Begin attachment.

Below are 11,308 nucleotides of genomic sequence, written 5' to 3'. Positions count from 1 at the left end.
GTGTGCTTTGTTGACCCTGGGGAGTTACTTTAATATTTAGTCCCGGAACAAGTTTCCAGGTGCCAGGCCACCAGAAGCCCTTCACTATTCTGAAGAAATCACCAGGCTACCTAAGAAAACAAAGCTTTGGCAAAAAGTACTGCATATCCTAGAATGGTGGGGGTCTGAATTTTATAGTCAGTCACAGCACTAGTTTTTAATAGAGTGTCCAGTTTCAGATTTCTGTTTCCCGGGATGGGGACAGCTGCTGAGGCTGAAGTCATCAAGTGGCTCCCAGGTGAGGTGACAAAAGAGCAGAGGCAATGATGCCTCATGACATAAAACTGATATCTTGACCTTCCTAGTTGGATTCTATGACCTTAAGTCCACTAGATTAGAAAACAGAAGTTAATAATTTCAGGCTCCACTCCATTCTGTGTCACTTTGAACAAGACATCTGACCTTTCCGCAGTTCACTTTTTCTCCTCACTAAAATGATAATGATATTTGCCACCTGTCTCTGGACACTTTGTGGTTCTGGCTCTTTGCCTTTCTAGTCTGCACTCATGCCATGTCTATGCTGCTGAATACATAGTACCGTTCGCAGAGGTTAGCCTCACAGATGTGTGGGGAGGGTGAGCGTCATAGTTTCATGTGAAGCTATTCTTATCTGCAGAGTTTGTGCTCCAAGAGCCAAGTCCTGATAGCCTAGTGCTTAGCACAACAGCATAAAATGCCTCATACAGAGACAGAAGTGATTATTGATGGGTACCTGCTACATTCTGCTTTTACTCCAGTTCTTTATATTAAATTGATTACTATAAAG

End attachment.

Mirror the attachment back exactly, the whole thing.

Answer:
Below are 11,308 nucleotides of genomic sequence, written 5' to 3'. Positions count from 1 at the left end.
GTGTGCTTTGTTGACCCTGGGGAGTTACTTTAATATTTAGTCCCGGAACAAGTTTCCAGGTGCCAGGCCACCAGAAGCCCTTCACTATTCTGAAGAAATCACCAGGCTACCTAAGAAAACAAAGCTTTGGCAAAAAGTACTGCATATCCTAGAATGGTGGGGGTCTGAATTTTATAGTCAGTCACAGCACTAGTTTTTAATAGAGTGTCCAGTTTCAGATTTCTGTTTCCCGGGATGGGGACAGCTGCTGAGGCTGAAGTCATCAAGTGGCTCCCAGGTGAGGTGACAAAAGAGCAGAGGCAATGATGCCTCATGACATAAAACTGATATCTTGACCTTCCTAGTTGGATTCTATGACCTTAAGTCCACTAGATTAGAAAACAGAAGTTAATAATTTCAGGCTCCACTCCATTCTGTGTCACTTTGAACAAGACATCTGACCTTTCCGCAGTTCACTTTTTCTCCTCACTAAAATGATAATGATATTTGCCACCTGTCTCTGGACACTTTGTGGTTCTGGCTCTTTGCCTTTCTAGTCTGCACTCATGCCATGTCTATGCTGCTGAATACATAGTACCGTTCGCAGAGGTTAGCCTCACAGATGTGTGGGGAGGGTGAGCGTCATAGTTTCATGTGAAGCTATTCTTATCTGCAGAGTTTGTGCTCCAAGAGCCAAGTCCTGATAGCCTAGTGCTTAGCACAACAGCATAAAATGCCTCATACAGAGACAGAAGTGATTATTGATGGGTACCTGCTACATTCTGCTTTTACTCCAGTTCTTTATATTAAATTGATTACTATAAAG